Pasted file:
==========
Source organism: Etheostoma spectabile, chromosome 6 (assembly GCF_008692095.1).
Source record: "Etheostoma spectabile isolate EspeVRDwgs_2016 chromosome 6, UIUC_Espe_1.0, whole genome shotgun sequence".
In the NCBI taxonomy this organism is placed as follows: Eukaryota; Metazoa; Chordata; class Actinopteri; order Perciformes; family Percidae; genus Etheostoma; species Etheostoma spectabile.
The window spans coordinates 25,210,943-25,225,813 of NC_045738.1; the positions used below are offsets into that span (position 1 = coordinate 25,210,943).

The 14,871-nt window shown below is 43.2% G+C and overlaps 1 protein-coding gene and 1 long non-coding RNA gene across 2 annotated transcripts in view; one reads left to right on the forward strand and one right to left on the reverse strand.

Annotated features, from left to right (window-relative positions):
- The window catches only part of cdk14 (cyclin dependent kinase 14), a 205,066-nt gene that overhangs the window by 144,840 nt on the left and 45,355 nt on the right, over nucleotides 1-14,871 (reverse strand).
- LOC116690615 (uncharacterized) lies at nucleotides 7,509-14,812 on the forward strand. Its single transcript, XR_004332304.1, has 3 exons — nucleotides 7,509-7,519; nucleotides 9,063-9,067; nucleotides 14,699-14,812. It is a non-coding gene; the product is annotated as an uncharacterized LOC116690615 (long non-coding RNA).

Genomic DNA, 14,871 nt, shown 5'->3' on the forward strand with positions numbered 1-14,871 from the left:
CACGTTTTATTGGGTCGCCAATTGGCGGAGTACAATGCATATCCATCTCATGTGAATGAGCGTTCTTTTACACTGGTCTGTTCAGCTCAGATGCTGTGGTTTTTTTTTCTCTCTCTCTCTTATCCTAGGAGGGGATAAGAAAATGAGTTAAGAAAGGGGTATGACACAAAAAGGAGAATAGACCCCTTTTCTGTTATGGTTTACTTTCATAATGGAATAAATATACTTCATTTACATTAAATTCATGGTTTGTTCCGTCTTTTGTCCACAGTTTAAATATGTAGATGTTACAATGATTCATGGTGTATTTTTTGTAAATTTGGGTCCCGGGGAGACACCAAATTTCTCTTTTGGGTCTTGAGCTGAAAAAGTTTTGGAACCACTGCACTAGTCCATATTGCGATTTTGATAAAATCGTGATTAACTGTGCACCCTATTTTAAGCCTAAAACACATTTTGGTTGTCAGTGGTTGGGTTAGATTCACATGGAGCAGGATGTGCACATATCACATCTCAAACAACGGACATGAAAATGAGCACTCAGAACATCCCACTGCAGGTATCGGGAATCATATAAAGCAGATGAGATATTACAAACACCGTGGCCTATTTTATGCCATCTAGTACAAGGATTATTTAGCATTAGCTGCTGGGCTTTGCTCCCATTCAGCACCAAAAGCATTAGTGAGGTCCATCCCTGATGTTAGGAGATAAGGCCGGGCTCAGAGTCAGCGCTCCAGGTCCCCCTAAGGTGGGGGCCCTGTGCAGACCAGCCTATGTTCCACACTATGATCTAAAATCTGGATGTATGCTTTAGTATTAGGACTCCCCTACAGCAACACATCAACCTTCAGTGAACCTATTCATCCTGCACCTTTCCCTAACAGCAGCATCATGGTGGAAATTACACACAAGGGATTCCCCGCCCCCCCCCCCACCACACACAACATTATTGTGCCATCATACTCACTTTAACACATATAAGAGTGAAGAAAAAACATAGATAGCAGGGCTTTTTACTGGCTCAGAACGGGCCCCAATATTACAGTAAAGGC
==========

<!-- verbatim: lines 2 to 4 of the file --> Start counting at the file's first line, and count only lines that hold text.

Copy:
Source record: "Etheostoma spectabile isolate EspeVRDwgs_2016 chromosome 6, UIUC_Espe_1.0, whole genome shotgun sequence".
In the NCBI taxonomy this organism is placed as follows: Eukaryota; Metazoa; Chordata; class Actinopteri; order Perciformes; family Percidae; genus Etheostoma; species Etheostoma spectabile.
The window spans coordinates 25,210,943-25,225,813 of NC_045738.1; the positions used below are offsets into that span (position 1 = coordinate 25,210,943).